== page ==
The Ghostscript codefest is over now. It went well, I think. We fixed a bunch of bugs, came to understand issues in such areas as embedded controllers for color laser printers a lot better, had a lively discussion about Fitz, and spent a little time hanging out and getting to know each other. I'm convinced that this is quite important, especially when the developers are geographically dispersed.
I got a number of responses on the Billy bookcases, generally expressing disbelief that they really were sold with such a basic defect as the holes drilled in the wrong place. No, they really were. rillian and jack both looked at them, and found pretty direct evidence - for the bolts that hold the thing together, there are two holes; one thinner and drilled all the way through, and one shallow but with greater diameter for insetting the head of the bolt. On correct pieces, the centers align exactly. On the two defective ones, they're misaligned by about a half inch.
I seem to have a knack for getting defective products. Perhaps it's just because it bothers me more than most other people.
I didn't mean to imply that microkernels are bad. In fact, there are definitely some good kernels based on the microkernel idea out there (QNX comes to mind), and a number of even more exciting research projects either based directly on microkernels or inspired by them (User-mode Linux, exokernel and eros come to mind).
What I was criticizing is the belief that, other things being more or less equal, a microkernel will turn out better than a comparable monolithic kernel. Experience now indicates otherwise. In particular, it seems you have to work quite a bit harder to get top-flight performance from a microkernel design. And, the really good ideas from microkernels (modules) have been ported to the monolithic style.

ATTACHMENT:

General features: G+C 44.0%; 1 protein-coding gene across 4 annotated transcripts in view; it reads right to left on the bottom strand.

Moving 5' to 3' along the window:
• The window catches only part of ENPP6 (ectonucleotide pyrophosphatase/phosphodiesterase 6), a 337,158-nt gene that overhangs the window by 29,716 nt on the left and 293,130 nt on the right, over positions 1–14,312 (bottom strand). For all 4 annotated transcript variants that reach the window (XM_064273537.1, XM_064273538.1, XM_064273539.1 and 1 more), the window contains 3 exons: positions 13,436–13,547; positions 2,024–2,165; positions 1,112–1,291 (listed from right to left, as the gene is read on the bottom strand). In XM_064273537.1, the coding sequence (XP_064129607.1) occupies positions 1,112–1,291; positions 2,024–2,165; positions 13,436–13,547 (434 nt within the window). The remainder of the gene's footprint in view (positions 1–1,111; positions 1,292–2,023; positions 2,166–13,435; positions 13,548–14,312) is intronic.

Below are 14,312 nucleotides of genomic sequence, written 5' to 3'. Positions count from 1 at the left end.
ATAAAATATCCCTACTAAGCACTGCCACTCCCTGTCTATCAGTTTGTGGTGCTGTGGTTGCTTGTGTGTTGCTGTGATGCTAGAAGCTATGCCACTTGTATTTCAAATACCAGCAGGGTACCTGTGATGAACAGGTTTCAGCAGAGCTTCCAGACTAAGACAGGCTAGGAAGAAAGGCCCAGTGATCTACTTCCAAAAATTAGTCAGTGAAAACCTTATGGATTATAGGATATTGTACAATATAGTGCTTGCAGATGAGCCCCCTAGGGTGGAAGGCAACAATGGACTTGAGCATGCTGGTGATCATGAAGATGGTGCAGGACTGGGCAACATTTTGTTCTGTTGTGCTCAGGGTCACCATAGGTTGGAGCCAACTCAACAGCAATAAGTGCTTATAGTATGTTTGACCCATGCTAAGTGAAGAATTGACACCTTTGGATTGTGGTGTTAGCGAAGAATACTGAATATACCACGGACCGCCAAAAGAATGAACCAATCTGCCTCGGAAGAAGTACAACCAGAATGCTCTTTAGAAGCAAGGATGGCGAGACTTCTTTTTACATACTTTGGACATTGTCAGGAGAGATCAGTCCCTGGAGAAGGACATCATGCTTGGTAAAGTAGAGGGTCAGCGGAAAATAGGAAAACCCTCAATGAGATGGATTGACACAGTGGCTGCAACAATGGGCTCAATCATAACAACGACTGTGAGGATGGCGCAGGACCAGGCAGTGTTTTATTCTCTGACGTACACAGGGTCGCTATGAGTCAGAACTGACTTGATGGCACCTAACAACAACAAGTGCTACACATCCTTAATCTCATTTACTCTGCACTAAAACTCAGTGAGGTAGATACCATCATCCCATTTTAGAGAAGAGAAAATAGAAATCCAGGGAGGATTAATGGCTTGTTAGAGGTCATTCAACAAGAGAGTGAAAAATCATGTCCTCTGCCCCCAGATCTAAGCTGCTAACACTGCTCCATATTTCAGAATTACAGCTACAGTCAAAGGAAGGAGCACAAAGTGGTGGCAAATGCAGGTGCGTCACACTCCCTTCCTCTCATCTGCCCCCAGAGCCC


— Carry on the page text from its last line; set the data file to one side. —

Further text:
Beliefs of the form "X is a good way to build a system of type Y" are not easy to prove or disprove, because there are so many other variables that affect the quality of the result. If the question is important, the way to settle it is to build many systems using both X and non-X, and see if you can pick out a quality trend. If possible, though, it's better to focus on more crisply testable beliefs.
I'll give an example of one of those: a dynamic specializer is an effective way to get good performance out of highly dynamic interpreted languages. In particular, I was skeptical about Psyco, but at the rate it appears to be going, it looks like it will prove this belief. I hope this demonstrates that "show me the code" is useful for overcoming unwarranted skepticism as well as filtering out junk ideas.